During the spring scholarship awards ceremony, Stoughton High School students wait anxiously to see who won the anticipated Quinn and Verna Smet Scholarship.
Given annually since 1994, the scholarship has awarded 26 students roughly $575,000, providing full tuition and fees to a Stoughton High School student who excelled in school, but wouldn’t otherwise be able to afford tuition.
During that ceremony, the scholarship is often accepted with smiles and tears.
John and Cindy Smet, of the Smet Foundation, started the scholarship in honor of John’s parents, Quinn and Verna Smet. Quinn was a substitute teacher at Stoughton High School for about 12 years and the family emphasized the importance of higher education.
Of the six Smet siblings, all have undergraduate degrees and five have masters degrees. Cindy and John have had successful investment careers, they told the Hub last week, and are happy to give these scholarships to relieve the financial burden of higher education.
They believe education is the path to self-reliance and independence.
“I believe that there is so much dignity in taking care of yourself and your family,” Cindy said. “We expect people to do that, but we can’t expect people to do that without the right tools. You need a good education to be able to take care of yourself.”
The SHS scholarship committee chooses the student who receives the award. Recipients don’t apply; rather, it is a surprise announcement at the end of the annual awards ceremony.
A speaker announces the scholarships one by one, starting off with the smaller amounts building to the large scholarships. The Quinn and Verna Smet scholarship is always one of the last given.
“You see jaws drop and eyebrows raise,” Verna said. “It is pretty dramatic.”
Verna and Quinn have never missed a Smet scholarship giveaway. They enjoy watching students be rewarded for their diligence and consciousness. To them, the scholarship tells the recipients that “somebody can see a future in you,” Quinn said.
However, the couple emphasizes that although this scholarship is in their name, John and Cindy are the people who deserve the recognition for their gift of education.
“This isn’t about us,” Verna said. “This is about John and Cindy’s generosity and their love for education.”
Quinn served in SASD for 25 years total, both on the school board and as a substitute middle and high school teacher. He is well-known for joking with students, including his famous bit of pointing at a frowning student and telling them not to smile, which inevitably brings them smile.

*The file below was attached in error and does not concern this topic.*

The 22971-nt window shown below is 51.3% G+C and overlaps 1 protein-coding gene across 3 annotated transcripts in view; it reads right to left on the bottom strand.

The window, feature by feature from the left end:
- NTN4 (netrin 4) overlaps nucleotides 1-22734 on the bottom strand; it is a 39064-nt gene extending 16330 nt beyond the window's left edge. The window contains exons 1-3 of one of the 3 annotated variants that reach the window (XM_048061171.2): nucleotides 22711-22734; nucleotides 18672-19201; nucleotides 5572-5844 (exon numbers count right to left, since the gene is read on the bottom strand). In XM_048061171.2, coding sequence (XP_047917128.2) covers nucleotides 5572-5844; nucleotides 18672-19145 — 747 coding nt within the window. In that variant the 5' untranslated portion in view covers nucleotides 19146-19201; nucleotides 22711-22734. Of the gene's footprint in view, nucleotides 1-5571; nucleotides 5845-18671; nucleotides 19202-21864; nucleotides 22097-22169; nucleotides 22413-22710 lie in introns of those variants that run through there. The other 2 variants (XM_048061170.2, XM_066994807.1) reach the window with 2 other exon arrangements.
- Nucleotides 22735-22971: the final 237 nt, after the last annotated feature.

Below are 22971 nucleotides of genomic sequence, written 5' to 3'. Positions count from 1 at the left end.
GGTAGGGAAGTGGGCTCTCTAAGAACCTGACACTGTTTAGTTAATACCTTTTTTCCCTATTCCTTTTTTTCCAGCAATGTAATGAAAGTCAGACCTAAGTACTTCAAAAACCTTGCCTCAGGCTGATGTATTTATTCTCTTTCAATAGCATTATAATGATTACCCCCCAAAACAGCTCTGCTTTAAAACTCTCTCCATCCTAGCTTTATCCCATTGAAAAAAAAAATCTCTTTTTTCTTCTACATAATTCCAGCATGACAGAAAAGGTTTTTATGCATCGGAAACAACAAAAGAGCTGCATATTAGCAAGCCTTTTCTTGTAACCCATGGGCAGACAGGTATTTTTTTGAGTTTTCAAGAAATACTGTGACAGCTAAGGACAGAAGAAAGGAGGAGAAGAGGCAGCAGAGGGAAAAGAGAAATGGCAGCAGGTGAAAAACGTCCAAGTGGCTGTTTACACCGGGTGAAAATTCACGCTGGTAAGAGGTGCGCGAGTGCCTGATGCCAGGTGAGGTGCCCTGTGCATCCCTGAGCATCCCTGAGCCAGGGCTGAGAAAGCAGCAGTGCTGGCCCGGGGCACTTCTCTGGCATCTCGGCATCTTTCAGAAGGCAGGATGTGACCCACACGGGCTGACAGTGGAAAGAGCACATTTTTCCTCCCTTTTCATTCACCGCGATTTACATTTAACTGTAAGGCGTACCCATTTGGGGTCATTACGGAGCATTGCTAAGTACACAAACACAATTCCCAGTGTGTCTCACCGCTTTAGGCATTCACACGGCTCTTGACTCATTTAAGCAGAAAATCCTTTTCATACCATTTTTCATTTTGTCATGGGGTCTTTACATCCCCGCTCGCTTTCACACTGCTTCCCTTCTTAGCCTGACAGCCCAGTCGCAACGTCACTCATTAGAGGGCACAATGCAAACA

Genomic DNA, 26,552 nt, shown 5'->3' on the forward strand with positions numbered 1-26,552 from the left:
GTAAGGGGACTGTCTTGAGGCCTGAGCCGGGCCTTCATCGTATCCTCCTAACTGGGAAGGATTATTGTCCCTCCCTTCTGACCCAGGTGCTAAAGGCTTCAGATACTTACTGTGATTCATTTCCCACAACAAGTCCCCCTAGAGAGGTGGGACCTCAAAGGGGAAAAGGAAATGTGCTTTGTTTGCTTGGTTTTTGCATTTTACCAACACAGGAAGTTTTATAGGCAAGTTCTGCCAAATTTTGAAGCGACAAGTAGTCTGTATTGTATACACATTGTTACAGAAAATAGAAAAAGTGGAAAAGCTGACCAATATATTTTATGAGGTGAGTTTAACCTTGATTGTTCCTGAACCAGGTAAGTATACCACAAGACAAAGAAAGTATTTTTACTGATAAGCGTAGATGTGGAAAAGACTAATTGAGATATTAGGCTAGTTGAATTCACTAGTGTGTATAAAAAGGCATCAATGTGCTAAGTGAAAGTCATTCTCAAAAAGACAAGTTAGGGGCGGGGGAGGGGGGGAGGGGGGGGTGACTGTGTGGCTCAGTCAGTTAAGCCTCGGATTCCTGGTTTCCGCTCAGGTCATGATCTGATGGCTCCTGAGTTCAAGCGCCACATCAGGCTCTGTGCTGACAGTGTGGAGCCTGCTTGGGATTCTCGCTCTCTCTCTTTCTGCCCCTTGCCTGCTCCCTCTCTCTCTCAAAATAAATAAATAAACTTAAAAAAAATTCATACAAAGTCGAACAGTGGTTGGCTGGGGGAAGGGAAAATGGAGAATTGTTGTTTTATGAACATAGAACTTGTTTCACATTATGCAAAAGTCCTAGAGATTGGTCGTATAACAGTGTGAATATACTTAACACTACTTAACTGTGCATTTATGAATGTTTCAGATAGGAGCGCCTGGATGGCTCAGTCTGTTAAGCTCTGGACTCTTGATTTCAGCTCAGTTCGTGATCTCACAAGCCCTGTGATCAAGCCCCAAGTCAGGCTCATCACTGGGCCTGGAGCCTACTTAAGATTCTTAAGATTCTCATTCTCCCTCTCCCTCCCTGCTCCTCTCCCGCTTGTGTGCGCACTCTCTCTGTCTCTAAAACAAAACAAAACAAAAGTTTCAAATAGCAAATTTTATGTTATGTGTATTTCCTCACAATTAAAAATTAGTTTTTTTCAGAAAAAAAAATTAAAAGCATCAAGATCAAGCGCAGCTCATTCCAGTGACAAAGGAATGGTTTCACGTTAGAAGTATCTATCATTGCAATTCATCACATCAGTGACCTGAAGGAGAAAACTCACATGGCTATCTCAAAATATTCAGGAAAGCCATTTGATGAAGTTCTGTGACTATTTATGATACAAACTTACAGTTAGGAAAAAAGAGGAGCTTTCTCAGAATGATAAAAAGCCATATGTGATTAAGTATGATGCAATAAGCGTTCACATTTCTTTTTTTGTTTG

Then there are some students who see Quinn in the hallways and automatically smile, just so they can spite him, suggesting they’re not taking his “advice.”
In the years leading up to her graduation, Stoughton High School graduate Cassi Ott wasn’t sure how they’d make finances work for college.
Being raised by a single mother, she was always promised they’d figure it out.
Those financial worries were erased after it was announced that she was the recipient of the Smet scholarship.
“I thought ‘No, really? Not me,” she said.
The scholarship relieved her of all tuition and fees at the University of Wisconsin-Eau Claire, making her academic path that much smoother, Ott said.
Her high school career kept her busy, as she played clarinet in band and was the editor of the Norse Star student newspaper her senior year.
It allowed Ott to forgo having a full-time job and a constant cloud of financial debt lingering over her head through her four undergraduate years. As a result, she was able to focus on her studies and excel in her academic career, she said.
The scholarship also provided her the opportunity to travel with the Blugold marching band to Singapore, Spain and Italy – something that would not have been possible without that scholarship.
She’s since graduated debt free with a Bachelor of Science in psychology and is now pursuing a graduate degree at UW-Whitewater in clinical mental health counseling.
Becoming a family
Everyone involved in the Smet scholarship becomes a family, Ott said.
She still keeps in touch with John and Cindy throughout the year. They exchange Christmas cards, and Ott said she saves every one of them.
“They are such wonderful people,” Ott said.
Whenever John and Cindy are in town, they try to arrange a dinner for all the scholarship recipients, so they can engage with the group and hear what everyone is up to.
For them, they love to hear how passed recipients are doing. Cindy keeps all the cards that students send expressing their gratitude and she sometimes cries after she reads them.
In a particularly memorable card for Cindy, the recipient expressed her difficult childhood with a father and a step father leaving her mother to raise two young children. The recipient said she felt guilty asking her mother to help with college, but with that scholarship, college was now possible.
“This gift you have given me is a true miracle. I wish I had the right words to truly express my gratitude for you. I promise that I will use this opportunity to better my life and those around me,” the letter reads.
At the end, the anonymous recipient wrote “I hope to find ways to pay forward the gift you have given me. Maybe even someday I can help someone else attend college like you have helped me.”